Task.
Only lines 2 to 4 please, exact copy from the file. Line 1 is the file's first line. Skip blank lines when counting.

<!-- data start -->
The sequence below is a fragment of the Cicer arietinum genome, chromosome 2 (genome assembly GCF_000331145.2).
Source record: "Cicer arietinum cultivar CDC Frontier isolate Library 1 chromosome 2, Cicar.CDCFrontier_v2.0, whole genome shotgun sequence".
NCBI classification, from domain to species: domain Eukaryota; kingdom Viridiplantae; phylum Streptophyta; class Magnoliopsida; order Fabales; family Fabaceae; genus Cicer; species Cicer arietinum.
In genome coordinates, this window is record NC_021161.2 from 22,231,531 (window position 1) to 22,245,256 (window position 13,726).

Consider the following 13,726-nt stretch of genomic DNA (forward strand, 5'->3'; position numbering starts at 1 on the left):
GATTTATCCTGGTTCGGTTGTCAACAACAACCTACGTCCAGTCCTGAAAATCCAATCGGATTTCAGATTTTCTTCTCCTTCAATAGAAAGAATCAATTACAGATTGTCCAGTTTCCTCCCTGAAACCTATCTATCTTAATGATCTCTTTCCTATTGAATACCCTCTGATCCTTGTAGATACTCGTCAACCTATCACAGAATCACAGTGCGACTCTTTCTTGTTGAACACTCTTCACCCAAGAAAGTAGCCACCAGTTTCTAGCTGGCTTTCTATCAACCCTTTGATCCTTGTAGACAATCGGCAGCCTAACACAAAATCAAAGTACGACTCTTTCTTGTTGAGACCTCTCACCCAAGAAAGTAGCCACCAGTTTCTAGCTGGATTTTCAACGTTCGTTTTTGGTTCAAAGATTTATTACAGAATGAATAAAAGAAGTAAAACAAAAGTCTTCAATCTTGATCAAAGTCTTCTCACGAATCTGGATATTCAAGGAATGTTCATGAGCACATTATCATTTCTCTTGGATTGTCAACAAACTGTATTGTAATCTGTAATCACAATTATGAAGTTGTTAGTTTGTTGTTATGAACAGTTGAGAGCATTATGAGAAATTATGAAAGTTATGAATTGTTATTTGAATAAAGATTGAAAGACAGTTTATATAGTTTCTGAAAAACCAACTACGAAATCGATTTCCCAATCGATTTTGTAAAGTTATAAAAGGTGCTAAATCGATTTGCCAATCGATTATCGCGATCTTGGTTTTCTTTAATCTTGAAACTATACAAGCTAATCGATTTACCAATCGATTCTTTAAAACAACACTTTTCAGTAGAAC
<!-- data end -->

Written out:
Source record: "Cicer arietinum cultivar CDC Frontier isolate Library 1 chromosome 2, Cicar.CDCFrontier_v2.0, whole genome shotgun sequence".
NCBI classification, from domain to species: domain Eukaryota; kingdom Viridiplantae; phylum Streptophyta; class Magnoliopsida; order Fabales; family Fabaceae; genus Cicer; species Cicer arietinum.
In genome coordinates, this window is record NC_021161.2 from 22,231,531 (window position 1) to 22,245,256 (window position 13,726).